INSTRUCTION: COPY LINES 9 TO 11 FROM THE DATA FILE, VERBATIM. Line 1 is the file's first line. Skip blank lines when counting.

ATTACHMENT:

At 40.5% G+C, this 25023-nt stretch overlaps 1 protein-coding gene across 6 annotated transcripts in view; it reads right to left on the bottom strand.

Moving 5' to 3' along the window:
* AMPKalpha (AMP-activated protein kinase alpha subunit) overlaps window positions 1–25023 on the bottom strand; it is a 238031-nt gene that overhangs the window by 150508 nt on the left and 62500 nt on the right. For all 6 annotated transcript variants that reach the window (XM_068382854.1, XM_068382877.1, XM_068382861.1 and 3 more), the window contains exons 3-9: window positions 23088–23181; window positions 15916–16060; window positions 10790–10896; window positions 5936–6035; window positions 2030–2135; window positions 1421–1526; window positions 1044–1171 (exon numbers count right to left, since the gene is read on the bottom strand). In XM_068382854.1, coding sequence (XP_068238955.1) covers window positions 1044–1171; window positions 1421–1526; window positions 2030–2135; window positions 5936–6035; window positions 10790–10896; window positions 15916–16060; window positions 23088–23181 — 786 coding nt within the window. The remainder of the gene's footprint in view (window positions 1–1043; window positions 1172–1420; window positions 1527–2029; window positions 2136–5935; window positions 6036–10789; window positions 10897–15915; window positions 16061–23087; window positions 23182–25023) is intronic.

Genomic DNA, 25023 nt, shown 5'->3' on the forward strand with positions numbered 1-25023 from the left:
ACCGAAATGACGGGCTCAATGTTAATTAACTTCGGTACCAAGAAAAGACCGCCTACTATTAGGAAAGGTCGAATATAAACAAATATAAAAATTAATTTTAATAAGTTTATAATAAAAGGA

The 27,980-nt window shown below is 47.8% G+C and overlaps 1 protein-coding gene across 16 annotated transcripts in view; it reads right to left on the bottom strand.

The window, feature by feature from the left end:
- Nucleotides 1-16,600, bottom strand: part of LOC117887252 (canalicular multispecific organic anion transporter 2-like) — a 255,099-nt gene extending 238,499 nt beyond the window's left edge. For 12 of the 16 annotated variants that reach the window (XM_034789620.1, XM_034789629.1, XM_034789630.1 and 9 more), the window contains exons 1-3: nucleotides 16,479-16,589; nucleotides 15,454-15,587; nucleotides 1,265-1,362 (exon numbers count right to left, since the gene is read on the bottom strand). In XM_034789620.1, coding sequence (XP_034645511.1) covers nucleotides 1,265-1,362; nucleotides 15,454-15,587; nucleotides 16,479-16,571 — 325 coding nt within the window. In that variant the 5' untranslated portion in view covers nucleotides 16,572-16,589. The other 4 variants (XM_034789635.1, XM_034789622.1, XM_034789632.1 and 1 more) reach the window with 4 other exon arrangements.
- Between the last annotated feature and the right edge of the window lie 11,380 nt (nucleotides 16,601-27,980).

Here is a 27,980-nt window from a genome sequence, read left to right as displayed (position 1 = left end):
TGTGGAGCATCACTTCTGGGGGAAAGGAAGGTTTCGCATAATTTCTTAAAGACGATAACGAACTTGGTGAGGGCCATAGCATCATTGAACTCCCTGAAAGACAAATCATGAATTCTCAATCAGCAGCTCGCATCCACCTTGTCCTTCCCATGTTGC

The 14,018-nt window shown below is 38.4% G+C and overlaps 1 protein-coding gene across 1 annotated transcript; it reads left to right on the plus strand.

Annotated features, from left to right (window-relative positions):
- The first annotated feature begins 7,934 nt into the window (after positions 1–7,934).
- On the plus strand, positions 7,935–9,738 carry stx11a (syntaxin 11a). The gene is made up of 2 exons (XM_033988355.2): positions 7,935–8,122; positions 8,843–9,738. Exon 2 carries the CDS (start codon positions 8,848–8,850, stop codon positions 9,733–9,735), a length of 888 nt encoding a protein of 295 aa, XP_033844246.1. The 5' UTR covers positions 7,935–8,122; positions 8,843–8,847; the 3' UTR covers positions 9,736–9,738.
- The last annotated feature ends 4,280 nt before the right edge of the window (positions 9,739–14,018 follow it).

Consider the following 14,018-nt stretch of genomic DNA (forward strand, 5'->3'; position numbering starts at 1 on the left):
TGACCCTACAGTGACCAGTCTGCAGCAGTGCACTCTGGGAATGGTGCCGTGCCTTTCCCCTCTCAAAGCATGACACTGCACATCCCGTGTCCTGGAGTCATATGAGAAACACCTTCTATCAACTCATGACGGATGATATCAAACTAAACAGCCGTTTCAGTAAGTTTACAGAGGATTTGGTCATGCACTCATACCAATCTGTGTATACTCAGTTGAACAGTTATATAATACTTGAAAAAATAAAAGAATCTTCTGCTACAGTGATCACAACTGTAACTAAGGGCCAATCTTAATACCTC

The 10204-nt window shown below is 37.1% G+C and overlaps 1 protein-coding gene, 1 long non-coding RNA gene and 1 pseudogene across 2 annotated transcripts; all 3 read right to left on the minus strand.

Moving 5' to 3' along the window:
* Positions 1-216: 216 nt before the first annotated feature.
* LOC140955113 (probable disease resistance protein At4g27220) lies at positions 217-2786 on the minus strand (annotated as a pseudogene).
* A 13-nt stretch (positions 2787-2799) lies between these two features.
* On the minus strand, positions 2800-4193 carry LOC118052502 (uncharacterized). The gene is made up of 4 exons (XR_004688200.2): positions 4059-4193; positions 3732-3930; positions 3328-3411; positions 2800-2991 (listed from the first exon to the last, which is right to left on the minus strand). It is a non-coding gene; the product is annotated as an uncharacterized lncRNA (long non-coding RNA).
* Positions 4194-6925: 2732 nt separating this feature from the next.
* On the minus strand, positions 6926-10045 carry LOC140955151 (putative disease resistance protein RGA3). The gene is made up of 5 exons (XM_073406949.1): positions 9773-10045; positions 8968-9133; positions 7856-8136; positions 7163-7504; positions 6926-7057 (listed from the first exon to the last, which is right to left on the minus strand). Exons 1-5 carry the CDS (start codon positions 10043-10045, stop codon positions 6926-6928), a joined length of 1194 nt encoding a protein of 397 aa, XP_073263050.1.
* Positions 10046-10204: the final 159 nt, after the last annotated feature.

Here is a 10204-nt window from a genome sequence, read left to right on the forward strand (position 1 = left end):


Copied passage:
- Between the last annotated feature and the right edge of the window lie 11,380 nt (nucleotides 16,601-27,980).

Here is a 27,980-nt window from a genome sequence, read left to right as displayed (position 1 = left end):
TGTGGAGCATCACTTCTGGGGGAAAGGAAGGTTTCGCATAATTTCTTAAAGACGATAACGAACTTGGTGAGGGCCATAGCATCATTGAACTCCCTGAAAGACAAATCATGAATTCTCAATCAGCAGCTCGCATCCACCTTGTCCTTCCCATGTTGC